Reflections on anthropology studiesLouis, your post [a long citation from Stanley Diamond's defense of primitive communism] brings back so many memories for me. On Boas, of course, Margaret Mead, Ruth Benedict, Alfred Kroeber, Zora Neale Hurston, and William Willis were among his better known students. Mead is the popular anthropologist. Prof. Willis was my cousin, his area was Southeast Indians. Willis is also in a Public Television show on Boas criticizing his racism, but overall Boas played an important role in scientific anti-racism, especially in the period of the Nazis. Boas was originally a physicist. He was influenced by the neo-Hegelian, neo-Kantian Wilhelm Dilthey. Boas' famous group was the Kwakiutl of the Northwest Coast.
As you say, anthropology has sort of bounced between the polls of materialism(Morgan, Tylor) and idealism (Boas), reflecting the struggle in philosophy.
On Morgan's racism, of course, Darwin was a racist too, anti-African. We have to try to extract the rational kernel from both. Most biological anthropologists refute and reject thoroughly racism , but they use Darwin's main theory. We can do something similar with Morgan, especially with Engels mediating. Leslie A. White of the University of Michigan is the founder of the main neo-Morganian (sans racism and imperialism) school of thought, cultural evolutionism. Eric Wolf, Sahlins and Service are three of White's most famous students. And in fact, the Columbia dept. , has had a lot of materialists since the Boas era, although I have heard some disturbing critiques of Marvin Harris' direction recently. You might be interested that the school of cultural ecology has grown out of the Whitean branch (e.g. Yehudi Cohen)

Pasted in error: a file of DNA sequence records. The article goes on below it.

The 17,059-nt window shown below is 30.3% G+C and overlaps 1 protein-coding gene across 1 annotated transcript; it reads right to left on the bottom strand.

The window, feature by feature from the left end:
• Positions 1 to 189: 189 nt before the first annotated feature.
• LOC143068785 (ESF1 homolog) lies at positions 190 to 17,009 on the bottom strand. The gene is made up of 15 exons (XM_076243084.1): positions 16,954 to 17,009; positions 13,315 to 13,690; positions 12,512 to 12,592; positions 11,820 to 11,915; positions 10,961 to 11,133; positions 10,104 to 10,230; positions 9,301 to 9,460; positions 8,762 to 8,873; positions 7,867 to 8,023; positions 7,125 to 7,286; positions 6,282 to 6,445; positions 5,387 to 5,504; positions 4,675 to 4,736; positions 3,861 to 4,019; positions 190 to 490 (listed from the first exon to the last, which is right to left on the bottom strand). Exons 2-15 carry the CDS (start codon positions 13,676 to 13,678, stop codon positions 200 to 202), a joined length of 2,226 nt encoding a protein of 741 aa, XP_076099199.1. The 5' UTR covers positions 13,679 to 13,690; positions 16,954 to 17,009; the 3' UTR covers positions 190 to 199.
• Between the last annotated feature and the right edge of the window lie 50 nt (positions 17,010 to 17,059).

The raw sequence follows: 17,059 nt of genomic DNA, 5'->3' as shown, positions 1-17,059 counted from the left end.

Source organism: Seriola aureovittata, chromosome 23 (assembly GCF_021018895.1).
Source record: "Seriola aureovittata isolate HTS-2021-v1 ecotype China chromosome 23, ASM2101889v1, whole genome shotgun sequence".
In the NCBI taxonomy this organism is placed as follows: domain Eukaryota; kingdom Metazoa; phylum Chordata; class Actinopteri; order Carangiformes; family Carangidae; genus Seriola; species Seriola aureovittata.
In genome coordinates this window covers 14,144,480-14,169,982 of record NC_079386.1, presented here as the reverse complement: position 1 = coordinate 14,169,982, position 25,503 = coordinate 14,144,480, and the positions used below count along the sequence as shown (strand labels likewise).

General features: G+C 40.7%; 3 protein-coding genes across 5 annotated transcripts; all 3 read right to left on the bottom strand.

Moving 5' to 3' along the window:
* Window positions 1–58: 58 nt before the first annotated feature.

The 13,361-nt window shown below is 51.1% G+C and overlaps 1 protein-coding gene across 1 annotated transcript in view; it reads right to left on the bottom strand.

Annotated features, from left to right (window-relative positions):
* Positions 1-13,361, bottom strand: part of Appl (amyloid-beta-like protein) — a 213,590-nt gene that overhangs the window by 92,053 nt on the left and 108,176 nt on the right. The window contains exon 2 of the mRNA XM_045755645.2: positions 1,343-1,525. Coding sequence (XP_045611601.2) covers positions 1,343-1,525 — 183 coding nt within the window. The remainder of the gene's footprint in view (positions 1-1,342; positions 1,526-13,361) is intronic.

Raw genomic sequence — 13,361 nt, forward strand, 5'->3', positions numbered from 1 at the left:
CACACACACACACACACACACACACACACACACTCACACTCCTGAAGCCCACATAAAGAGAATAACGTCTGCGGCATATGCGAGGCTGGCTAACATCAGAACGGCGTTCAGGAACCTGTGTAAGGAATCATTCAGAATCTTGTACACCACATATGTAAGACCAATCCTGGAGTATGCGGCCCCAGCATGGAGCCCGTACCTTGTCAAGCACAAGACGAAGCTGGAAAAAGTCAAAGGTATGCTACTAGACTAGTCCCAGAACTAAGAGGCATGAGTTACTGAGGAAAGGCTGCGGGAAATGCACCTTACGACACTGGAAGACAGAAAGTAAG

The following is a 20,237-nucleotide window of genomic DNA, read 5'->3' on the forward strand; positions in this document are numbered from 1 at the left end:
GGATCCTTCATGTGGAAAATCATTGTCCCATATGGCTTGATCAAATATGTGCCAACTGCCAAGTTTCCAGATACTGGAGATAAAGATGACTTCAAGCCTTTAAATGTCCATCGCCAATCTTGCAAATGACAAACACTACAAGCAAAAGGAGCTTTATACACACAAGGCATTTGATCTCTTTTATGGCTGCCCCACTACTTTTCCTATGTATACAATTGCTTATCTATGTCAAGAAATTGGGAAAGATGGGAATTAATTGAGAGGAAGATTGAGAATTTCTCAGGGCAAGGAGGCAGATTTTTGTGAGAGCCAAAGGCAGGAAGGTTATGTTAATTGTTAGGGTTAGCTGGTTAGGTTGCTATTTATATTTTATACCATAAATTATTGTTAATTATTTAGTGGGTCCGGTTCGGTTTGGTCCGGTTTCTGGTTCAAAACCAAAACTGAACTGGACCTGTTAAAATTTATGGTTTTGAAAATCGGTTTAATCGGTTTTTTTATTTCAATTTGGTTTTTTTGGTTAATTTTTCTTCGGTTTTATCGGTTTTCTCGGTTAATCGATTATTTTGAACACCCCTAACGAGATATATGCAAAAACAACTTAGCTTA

I urge you to read the first chapters of Marshall Sahlins" _Culture and Practical Reason_ to get a quick but concentrated analysis of relating the different schools you discuss below. You have to get in the British too: Radcliffe-Brown , Malinowski and the gang.
When I had classes with Sahlins , he was in the middle of switching from being one of the main figures in the materialist-evolutionist school (He coauthored _Evolution and Culture_ with Elman Service; we discussed that book months ago on this list) to a Levi-Straussian. So, I was a Levi-Straussian structuralist ,before I was a Marxist ( though I was a neo-Morganian before that). You are correct that the Boas-Levi-Strauss line lacks historical analysis. I finally figured to ask Sahlins, how does the structure change itself ? That is the question Marxists should ask all structuralists. This critique of structuralism comes right out of some of _The German Ideology_ too.
However, Levi-Strauss does make a big contribution to anti-racism against primary cultures in a book with the unlikely name of _Les Pensees Sauvage_ (_The Primitive Mind_) where he demonstrates that societies without writing nonetheless have very complex logical thinking and a type of premodern scientific thinking, a logic of the concrete, totemic logic, etc. The effect is to demonstrate the intelligence of non-Western , gardening or gathering modes of production. Sahlins carried out a similar effort with _Stone Age Economics:The Original Affluent Society_ demonstrating that primary cultural life is not nasty, brutish and short as Hobbes had claimed.
Yes, university departments have a lot of counter revolutionary plots in them.
Bury my heart at Wounded Knee